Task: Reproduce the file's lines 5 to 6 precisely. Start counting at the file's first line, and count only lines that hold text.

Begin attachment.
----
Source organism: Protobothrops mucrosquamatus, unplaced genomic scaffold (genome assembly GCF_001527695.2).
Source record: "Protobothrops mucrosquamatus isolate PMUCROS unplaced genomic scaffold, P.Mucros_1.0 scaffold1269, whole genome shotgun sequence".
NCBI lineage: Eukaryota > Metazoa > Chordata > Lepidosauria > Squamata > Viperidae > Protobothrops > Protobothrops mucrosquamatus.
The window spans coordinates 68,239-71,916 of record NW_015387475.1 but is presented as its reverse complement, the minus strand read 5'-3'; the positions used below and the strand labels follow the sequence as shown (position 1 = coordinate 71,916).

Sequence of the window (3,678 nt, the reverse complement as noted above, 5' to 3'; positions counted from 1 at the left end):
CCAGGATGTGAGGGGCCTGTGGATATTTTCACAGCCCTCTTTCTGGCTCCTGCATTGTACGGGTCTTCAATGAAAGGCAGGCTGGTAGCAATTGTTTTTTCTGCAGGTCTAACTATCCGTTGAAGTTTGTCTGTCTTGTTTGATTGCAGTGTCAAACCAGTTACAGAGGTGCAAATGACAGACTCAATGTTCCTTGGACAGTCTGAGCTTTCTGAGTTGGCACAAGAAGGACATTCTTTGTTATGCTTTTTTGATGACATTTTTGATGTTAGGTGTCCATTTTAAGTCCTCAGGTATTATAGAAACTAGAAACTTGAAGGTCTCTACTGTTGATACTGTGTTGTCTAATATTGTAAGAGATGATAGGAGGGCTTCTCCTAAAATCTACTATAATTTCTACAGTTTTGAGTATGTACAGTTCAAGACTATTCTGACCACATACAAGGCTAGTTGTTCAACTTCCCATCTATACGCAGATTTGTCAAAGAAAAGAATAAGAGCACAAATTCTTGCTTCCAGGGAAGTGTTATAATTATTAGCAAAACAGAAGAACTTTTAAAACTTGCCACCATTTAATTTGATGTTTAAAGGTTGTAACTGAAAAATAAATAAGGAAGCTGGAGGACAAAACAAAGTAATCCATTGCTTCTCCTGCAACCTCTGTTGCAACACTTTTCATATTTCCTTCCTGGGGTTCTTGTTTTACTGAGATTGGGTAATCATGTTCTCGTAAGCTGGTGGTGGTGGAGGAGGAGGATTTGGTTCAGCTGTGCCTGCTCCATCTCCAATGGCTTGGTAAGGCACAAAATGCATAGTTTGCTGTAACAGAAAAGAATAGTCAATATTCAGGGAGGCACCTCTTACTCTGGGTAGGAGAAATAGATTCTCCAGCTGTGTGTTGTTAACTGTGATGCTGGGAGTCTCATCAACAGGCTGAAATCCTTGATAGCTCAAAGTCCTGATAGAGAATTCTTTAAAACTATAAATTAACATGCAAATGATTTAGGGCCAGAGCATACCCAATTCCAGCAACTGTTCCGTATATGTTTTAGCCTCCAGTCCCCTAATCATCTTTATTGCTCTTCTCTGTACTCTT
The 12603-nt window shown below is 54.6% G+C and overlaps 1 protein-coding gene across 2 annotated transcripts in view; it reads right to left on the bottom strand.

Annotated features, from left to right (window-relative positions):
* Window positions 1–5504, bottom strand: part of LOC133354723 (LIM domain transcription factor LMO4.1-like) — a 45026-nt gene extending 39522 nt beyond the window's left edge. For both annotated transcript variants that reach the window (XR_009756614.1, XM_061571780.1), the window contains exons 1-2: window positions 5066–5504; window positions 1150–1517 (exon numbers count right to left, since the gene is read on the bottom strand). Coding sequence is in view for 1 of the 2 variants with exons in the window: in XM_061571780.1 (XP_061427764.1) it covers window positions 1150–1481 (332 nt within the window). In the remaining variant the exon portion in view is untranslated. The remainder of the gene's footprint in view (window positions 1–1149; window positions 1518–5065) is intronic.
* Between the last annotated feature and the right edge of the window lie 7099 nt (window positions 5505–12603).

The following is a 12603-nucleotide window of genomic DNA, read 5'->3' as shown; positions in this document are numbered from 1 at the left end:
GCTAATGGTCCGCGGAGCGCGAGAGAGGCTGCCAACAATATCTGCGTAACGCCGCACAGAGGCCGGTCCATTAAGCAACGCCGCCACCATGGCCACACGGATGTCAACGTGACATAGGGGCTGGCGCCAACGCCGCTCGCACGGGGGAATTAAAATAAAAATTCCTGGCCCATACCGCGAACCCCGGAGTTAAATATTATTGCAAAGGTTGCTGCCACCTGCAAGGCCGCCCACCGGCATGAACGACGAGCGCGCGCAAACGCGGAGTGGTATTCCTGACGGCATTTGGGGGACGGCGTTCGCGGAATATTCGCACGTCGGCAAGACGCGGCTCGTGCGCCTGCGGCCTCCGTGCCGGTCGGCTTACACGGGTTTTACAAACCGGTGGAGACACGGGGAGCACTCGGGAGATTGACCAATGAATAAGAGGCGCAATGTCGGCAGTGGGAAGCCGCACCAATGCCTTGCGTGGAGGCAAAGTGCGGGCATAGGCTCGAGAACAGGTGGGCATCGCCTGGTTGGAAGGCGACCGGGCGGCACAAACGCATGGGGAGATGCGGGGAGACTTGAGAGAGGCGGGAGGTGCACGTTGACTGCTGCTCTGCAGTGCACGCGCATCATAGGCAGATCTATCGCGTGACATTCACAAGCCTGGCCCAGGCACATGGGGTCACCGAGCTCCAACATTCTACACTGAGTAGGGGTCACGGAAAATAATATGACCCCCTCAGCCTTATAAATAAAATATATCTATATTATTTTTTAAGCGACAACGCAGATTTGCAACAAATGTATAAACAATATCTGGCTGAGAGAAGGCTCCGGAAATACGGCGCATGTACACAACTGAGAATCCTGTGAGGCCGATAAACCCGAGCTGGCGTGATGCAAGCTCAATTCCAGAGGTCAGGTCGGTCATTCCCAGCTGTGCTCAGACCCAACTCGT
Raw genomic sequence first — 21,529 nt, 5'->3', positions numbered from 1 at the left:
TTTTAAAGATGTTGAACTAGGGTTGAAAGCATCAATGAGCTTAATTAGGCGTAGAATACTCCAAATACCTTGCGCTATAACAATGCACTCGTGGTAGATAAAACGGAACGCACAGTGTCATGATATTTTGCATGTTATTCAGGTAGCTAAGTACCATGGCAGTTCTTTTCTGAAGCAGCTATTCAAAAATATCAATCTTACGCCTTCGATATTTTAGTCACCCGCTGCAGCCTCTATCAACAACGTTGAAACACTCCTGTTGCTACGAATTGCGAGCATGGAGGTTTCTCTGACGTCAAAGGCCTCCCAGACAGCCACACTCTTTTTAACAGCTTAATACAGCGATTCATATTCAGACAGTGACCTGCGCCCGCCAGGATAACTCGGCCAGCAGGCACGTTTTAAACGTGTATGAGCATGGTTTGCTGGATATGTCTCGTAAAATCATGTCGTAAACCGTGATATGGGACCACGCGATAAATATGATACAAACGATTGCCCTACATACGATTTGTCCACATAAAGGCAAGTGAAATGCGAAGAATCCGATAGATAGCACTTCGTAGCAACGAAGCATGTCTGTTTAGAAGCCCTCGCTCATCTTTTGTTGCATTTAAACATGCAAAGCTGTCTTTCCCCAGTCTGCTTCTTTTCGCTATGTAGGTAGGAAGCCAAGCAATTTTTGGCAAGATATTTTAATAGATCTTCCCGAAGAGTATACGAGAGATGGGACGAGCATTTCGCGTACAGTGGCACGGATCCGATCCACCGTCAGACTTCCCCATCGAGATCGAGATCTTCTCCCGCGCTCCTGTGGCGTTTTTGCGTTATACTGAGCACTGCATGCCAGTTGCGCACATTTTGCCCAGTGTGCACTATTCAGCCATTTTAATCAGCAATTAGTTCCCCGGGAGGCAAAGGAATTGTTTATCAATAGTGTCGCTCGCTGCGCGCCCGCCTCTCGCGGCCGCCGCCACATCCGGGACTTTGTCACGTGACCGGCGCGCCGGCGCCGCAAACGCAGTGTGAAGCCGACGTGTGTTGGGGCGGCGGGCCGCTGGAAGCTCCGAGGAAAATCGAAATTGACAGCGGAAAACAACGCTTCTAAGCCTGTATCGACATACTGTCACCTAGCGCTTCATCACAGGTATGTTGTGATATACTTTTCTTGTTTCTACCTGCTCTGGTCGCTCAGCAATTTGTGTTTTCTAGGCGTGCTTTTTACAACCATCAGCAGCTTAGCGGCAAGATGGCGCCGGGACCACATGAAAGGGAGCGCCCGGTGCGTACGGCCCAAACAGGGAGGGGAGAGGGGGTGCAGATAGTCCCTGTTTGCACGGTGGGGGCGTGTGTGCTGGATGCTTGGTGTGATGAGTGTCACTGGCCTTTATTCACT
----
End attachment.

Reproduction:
Sequence of the window (3,678 nt, the reverse complement as noted above, 5' to 3'; positions counted from 1 at the left end):
CCAGGATGTGAGGGGCCTGTGGATATTTTCACAGCCCTCTTTCTGGCTCCTGCATTGTACGGGTCTTCAATGAAAGGCAGGCTGGTAGCAATTGTTTTTTCTGCAGGTCTAACTATCCGTTGAAGTTTGTCTGTCTTGTTTGATTGCAGTGTCAAACCAGTTACAGAGGTGCAAATGACAGACTCAATGTTCCTTGGACAGTCTGAGCTTTCTGAGTTGGCACAAGAAGGACATTCTTTGTTATGCTTTTTTGATGACATTTTTGATGTTAGGTGTCCATTTTAAGTCCTCAGGTATTATAGAAACTAGAAACTTGAAGGTCTCTACTGTTGATACTGTGTTGTCTAATATTGTAAGAGATGATAGGAGGGCTTCTCCTAAAATCTACTATAATTTCTACAGTTTTGAGTATGTACAGTTCAAGACTATTCTGACCACATACAAGGCTAGTTGTTCAACTTCCCATCTATACGCAGATTTGTCAAAGAAAAGAATAAGAGCACAAATTCTTGCTTCCAGGGAAGTGTTATAATTATTAGCAAAACAGAAGAACTTTTAAAACTTGCCACCATTTAATTTGATGTTTAAAGGTTGTAACTGAAAAATAAATAAGGAAGCTGGAGGACAAAACAAAGTAATCCATTGCTTCTCCTGCAACCTCTGTTGCAACACTTTTCATATTTCCTTCCTGGGGTTCTTGTTTTACTGAGATTGGGTAATCATGTTCTCGTAAGCTGGTGGTGGTGGAGGAGGAGGATTTGGTTCAGCTGTGCCTGCTCCATCTCCAATGGCTTGGTAAGGCACAAAATGCATAGTTTGCTGTAACAGAAAAGAATAGTCAATATTCAGGGAGGCACCTCTTACTCTGGGTAGGAGAAATAGATTCTCCAGCTGTGTGTTGTTAACTGTGATGCTGGGAGTCTCATCAACAGGCTGAAATCCTTGATAGCTCAAAGTCCTGATAGAGAATTCTTTAAAACTATAAATTAACATGCAAATGATTTAGGGCCAGAGCATACCCAATTCCAGCAACTGTTCCGTATATGTTTTAGCCTCCAGTCCCCTAATCATCTTTATTGCTCTTCTCTGTACTCTT